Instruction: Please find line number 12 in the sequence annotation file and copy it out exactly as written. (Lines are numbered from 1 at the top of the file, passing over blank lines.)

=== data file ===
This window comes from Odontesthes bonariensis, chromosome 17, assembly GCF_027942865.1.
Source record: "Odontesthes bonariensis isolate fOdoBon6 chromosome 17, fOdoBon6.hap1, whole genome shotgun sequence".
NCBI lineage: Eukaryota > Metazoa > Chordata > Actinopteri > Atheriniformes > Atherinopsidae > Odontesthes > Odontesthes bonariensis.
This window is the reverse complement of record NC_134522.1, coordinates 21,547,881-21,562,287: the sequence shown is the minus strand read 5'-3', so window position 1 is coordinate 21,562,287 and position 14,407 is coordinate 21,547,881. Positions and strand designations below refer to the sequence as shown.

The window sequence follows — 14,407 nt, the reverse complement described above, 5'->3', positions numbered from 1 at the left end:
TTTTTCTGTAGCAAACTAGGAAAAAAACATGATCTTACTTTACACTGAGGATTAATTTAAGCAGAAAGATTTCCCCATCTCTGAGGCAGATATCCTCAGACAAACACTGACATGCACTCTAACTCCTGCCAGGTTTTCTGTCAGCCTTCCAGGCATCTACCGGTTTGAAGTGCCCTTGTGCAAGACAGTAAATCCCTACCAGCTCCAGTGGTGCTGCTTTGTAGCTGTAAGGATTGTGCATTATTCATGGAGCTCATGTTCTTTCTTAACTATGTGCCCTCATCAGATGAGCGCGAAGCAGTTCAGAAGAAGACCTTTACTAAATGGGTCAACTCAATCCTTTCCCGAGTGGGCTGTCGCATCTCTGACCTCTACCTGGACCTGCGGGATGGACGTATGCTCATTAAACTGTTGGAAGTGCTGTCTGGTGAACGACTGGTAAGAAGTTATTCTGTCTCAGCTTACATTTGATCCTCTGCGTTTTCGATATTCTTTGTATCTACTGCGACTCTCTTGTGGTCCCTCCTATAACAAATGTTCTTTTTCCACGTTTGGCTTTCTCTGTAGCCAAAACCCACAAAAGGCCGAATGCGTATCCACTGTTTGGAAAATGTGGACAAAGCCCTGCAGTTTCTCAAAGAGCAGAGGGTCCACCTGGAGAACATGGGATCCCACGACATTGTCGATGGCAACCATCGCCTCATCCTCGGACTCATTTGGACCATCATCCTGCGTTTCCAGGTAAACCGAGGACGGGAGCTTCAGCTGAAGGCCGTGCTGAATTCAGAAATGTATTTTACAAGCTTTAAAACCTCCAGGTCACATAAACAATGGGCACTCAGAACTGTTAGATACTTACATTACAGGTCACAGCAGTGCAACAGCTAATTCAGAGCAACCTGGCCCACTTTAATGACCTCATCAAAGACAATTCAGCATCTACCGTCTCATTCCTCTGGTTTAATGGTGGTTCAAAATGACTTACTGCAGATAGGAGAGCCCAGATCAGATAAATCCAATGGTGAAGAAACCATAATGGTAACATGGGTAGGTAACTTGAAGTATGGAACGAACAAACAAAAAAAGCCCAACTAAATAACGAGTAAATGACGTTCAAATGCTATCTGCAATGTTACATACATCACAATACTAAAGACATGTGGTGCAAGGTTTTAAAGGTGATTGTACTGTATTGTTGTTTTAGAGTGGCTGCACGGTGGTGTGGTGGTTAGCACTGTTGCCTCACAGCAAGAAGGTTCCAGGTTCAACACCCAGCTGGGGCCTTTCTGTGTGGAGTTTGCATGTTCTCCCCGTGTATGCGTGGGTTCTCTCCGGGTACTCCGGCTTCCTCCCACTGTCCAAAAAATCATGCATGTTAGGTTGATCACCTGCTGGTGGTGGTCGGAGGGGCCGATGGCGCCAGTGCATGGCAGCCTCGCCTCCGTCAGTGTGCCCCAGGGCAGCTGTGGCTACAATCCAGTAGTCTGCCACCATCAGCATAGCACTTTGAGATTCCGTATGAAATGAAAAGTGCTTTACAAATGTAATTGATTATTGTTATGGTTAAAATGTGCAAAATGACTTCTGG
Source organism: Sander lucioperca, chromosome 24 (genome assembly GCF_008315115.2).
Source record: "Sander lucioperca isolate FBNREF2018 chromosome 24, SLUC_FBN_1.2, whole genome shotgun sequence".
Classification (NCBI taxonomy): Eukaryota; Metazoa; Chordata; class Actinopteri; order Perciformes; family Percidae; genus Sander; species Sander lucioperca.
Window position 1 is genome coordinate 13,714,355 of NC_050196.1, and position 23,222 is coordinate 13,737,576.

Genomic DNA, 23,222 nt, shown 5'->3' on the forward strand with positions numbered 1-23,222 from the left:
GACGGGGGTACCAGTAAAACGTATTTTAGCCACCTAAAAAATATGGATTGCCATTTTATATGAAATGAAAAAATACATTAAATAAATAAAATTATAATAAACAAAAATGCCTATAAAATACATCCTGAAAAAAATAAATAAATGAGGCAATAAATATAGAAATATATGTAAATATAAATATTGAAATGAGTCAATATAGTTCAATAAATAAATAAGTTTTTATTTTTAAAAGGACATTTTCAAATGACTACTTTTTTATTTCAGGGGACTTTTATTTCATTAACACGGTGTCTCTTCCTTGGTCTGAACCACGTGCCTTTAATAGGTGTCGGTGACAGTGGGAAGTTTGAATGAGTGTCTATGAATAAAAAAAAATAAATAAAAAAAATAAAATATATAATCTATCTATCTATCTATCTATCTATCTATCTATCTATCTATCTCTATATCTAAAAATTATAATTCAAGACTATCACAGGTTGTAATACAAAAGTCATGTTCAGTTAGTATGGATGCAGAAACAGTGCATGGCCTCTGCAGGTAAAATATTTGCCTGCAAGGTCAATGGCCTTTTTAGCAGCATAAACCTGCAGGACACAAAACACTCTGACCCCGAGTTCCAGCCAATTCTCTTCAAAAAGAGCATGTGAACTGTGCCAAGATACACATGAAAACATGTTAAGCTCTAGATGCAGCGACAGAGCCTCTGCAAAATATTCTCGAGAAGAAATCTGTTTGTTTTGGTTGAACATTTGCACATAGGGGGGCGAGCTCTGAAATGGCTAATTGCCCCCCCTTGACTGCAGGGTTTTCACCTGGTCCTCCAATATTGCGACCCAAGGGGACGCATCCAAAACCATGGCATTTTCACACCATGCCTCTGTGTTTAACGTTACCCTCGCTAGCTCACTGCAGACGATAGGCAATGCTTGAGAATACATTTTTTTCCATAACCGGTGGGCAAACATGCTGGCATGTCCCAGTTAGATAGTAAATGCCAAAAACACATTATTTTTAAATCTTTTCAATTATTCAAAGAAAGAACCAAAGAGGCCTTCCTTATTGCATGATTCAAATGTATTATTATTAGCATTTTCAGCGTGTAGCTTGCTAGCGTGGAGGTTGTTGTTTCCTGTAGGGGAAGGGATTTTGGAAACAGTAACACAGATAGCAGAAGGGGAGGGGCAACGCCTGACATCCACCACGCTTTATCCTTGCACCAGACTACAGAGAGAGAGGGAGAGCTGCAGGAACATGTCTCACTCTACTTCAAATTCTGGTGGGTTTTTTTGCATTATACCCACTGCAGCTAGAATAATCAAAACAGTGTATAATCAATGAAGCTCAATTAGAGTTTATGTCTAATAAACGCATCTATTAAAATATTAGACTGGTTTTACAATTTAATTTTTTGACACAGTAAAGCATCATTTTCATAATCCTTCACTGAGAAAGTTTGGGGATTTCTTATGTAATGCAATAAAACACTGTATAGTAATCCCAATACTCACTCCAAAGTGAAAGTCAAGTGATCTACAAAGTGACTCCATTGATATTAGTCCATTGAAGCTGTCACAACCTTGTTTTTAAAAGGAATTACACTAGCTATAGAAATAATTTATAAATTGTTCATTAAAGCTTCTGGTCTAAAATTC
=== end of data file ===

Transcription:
GACGGGGGTACCAGTAAAACGTATTTTAGCCACCTAAAAAATATGGATTGCCATTTTATATGAAATGAAAAAATACATTAAATAAATAAAATTATAATAAACAAAAATGCCTATAAAATACATCCTGAAAAAAATAAATAAATGAGGCAATAAATATAGAAATATATGTAAATATAAATATTGAAATGAGTCAATATAGTTCAATAAATAAATAAGTTTTTATTTTTAAAAGGACATTTTCAAATGACTACTTTTTTATTTCAGGGGACTTTTATTTCATTAACACGGTGTCTCTTCCTTGGTCTGAACCACGTGCCTTTAATAGGTGTCGGTGACAGTGGGAAGTTTGAATGAGTGTCTATGAATAAAAAAAAATAAATAAAAAAAATAAAATATATAATCTATCTATCTATCTATCTATCTATCTATCTATCTATCTATCTCTATATCTAAAAATTATAATTCAAGACTATCACAGGTTGTAATACAAAAGTCATGTTCAGTTAGTATGGATGCAGAAACAGTGCATGGCCTCTGCAGGTAAAATATTTGCCTGCAAGGTCAATGGCCTTTTTAGCAGCATAAACCTGCAGGACACAAAACACTCTGACCCCGAGTTCCAGCCAATTCTCTTCAAAAAGAGCATGTGAACTGTGCCAAGATACACATGAAAACATGTTAAGCTCTAGATGCAGCGACAGAGCCTCTGCAAAATATTCTCGAGAAGAAATCTGTTTGTTTTGGTTGAACATTTGCACATAGGGGGGCGAGCTCTGAAATGGCTAATTGCCCCCCCTTGACTGCAGGGTTTTCACCTGGTCCTCCAATATTGCGACCCAAGGGGACGCATCCAAAACCATGGCATTTTCACACCATGCCTCTGTGTTTAACGTTACCCTCGCTAGCTCACTGCAGACGATAGGCAATGCTTGAGAATACATTTTTTTCCATAACCGGTGGGCAAACATGCTGGCATGTCCCAGTTAGATAGTAAATGCCAAAAACACATTATTTTTAAATCTTTTCAATTATTCAAAGAAAGAACCAAAGAGGCCTTCCTTATTGCATGATTCAAATGTATTATTATTAGCATTTTCAGCGTGTAGCTTGCTAGCGTGGAGGTTGTTGTTTCCTGTAGGGGAAGGGATTTTGGAAACAGTAACACAGATAGCAGAAGGGGAGGGGCAACGCCTGACATCCACCACGCTTTATCCTTGCACCAGACTACAGAGAGAGAGGGAGAGCTGCAGGAACATGTCTCACTCTACTTCAAATTCTGGTGGGTTTTTTTGCATTATACCCACTGCAGCTAGAATAATCAAAACAGTGTATAATCAATGAAGCTCAATTAGAGTTTATGTCTAATAAACGCATCTATTAAAATATTAGACTGGTTTTACAATTTAATTTTTTGACACAGTAAAGCATCATTTTCATAATCCTTCACTGAGAAAGTTTGGGGATTTCTTATGTAATGCAATAAAACACTGTATAGTAATCCCAATACTCACTCCAAAGTGAAAGTCAAGTGATCTACAAAGTGACTCCATTGATATTAGTCCATTGAAGCTGTCACAACCTTGTTTTTAAAAGGAATTACACTAGCTATAGAAATAATTTATAAATTGTTCATTAAAGCTTCTGGTCTAAAATTC